There are two things that are nigh-impossible to do when writing about Riot Games’ esports operations. First, to get anybody to speak ill of its direct player relations and league operations representatives. The employees directly involved in the day-to-day conduct seem to get along well with the players and teams – team owners, whether at the LCS or Challenger Series level, are quick to praise the people assigned to oversee their concerns and work with them.
The second thing, under normal circumstances, is to have them publicly dissent against Riot leadership’s policies. But the current circumstances, with both sponsors and team owners publicly demanding changes to the esports ecosystem, is merely the surface-level symptom of a deep schism within the company itself.
Whether it be current or previous employees or team staff past and present, it’s become very hard to find anybody to defend esports director Whalen Rozelle – even Rozelle himself, as Riot has not responded to requests for statements.
According to sources, “politics at Riot became increasingly insane” since the start of the LCS. Three League Ops leaders have left in three years, despite the position nominally being one of the most prestigious on the scene. A rift exists between Rozelle and esports business development director Jarred Kennedy – one implicated as a critical reason as to why there’s been no leadership or guidance in the development of a sustainable ecosystem for the teams.
Yes, Rioters are aware there’s a huge problem. They just haven’t been able to convince their bosses to sign off on the solutions.
“To be good at politics at Riot, or to get anything done, there are three options,” said a source. “One, be a loud overbearing bully in the room. Two, you could be somebody that constantly went to the top of the food chain and had some sort of rapport with a key leader at the company.” To the credit of Marc Merrill and Brandon Beck, they’d made themselves highly accessible to Rioters in general, but there were human-level drawbacks with this policy – in that they were human as well. “One of the flaws was, if they liked you, they’d listen to your feedback and take your word as gospel. There wasn’t anything like a vetting process.”
The third method is pretty common to group dynamics – especially with company cultures that lean toward the young. “[Riot] was a very young company, very fraternal – many beers Fridays, a lot of alcohol flowing around the company. I’m not saying it was all booze and drugs, but it’s a young environment – if you cozy up to people, your peers, regardless if your ideas were good, you could win popularity contests.”
In Rozelle’s case, he was originally brought on board for mobile and web development, due to his prior career with Curse. But he made a strong appeal for his involvement in esports, thanks to his fandom of the Giants and Golden State Warriors. It was intended for him to focus more on broadcast quality and creating LoLesports – he had no experience running tournaments, or with league management or event management. He ultimately ended up in directorship, not because he made up for that gap in knowledge, but due to his close working relationship with Dustin Beck, brother of founder Brandon Beck.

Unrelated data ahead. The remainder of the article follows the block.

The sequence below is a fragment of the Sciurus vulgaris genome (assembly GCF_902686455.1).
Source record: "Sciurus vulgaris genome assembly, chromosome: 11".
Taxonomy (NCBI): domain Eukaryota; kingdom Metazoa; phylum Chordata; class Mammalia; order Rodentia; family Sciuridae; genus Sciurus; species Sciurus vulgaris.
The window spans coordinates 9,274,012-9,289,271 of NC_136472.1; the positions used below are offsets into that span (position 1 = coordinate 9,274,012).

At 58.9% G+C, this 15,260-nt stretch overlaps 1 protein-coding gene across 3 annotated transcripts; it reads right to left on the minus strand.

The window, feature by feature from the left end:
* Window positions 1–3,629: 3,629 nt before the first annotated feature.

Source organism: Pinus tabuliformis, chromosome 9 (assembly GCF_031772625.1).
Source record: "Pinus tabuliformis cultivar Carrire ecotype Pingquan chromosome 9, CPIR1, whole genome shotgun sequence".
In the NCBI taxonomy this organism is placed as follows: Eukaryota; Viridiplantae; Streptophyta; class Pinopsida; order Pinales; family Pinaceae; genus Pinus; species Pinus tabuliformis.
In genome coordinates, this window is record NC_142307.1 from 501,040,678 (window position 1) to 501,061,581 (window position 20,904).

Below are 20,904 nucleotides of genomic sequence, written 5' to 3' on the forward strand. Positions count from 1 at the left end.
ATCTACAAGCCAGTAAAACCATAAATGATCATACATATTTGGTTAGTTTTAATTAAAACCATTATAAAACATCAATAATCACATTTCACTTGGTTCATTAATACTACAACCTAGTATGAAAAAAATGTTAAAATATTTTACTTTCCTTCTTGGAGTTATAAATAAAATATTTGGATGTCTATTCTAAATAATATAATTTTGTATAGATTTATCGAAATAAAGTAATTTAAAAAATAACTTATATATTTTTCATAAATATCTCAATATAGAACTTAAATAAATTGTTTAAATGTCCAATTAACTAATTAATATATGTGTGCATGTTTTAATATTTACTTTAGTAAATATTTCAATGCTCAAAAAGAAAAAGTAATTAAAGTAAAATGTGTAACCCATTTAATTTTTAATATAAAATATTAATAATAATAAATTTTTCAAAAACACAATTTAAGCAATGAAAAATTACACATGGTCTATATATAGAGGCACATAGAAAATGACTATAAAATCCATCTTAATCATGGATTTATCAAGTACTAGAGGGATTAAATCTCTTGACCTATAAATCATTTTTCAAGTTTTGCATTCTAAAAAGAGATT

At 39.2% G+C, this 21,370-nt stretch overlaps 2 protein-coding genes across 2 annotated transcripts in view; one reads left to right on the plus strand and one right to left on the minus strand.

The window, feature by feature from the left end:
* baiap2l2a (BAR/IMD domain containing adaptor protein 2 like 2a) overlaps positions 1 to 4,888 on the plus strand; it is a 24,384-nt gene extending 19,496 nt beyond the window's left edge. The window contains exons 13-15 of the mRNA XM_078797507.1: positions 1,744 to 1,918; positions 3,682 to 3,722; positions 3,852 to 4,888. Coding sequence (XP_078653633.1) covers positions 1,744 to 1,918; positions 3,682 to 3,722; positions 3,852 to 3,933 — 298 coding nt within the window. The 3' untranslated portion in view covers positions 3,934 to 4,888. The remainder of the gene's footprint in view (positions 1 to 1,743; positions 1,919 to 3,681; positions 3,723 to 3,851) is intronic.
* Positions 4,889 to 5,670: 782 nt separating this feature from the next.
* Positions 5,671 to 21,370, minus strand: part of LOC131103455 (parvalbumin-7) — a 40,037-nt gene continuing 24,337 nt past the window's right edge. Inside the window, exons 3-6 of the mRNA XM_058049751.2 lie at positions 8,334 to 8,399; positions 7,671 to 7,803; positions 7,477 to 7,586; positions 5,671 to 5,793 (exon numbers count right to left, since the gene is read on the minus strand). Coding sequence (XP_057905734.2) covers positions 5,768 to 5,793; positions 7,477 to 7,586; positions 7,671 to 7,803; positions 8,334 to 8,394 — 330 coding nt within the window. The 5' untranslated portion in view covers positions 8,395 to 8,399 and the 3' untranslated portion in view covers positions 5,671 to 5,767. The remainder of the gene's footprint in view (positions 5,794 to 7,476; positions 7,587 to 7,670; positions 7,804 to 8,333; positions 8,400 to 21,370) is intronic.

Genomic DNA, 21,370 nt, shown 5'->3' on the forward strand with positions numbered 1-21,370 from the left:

The source was blunt: “Whalen’s not a partier. He’s a pretty straight-edged guy; I don’t think there was anything illicit or weird about his dealings – but he sucked up hard to Dustin Beck.”
Beck, known to the community as Redbeard, was assigned early on to oversee esports development – no screening was involved, despite the responsibilities of the role, and his original assignation was to finance instead. He had no applicable skill or knowledge sets for competitive development, and it was demonstrated in his leadership over the department. Arguments over the esports program’s direction were based on whether or not “Dustin didn’t grasp it, or showed hesitancy towards it.”
“I think, at times, Dustin felt overwhelmed by the sheer amount of new information he was given – he never worked in esports. Technical design decisions – he never worked in gaming, he’s never been a designer, never run a tournament.” When Beck felt threatened by the complexities of the esports program, Rozelle would then build capital with him by agreeing and validating his concerns – even over the protests of other managers and directors.
Through securing Beck’s trust, Rozelle was handpicked for the directorship, alongside Jarred Kennedy. It’s been very hard to find anybody to speak positively of Rozelle’s capabilities in that role.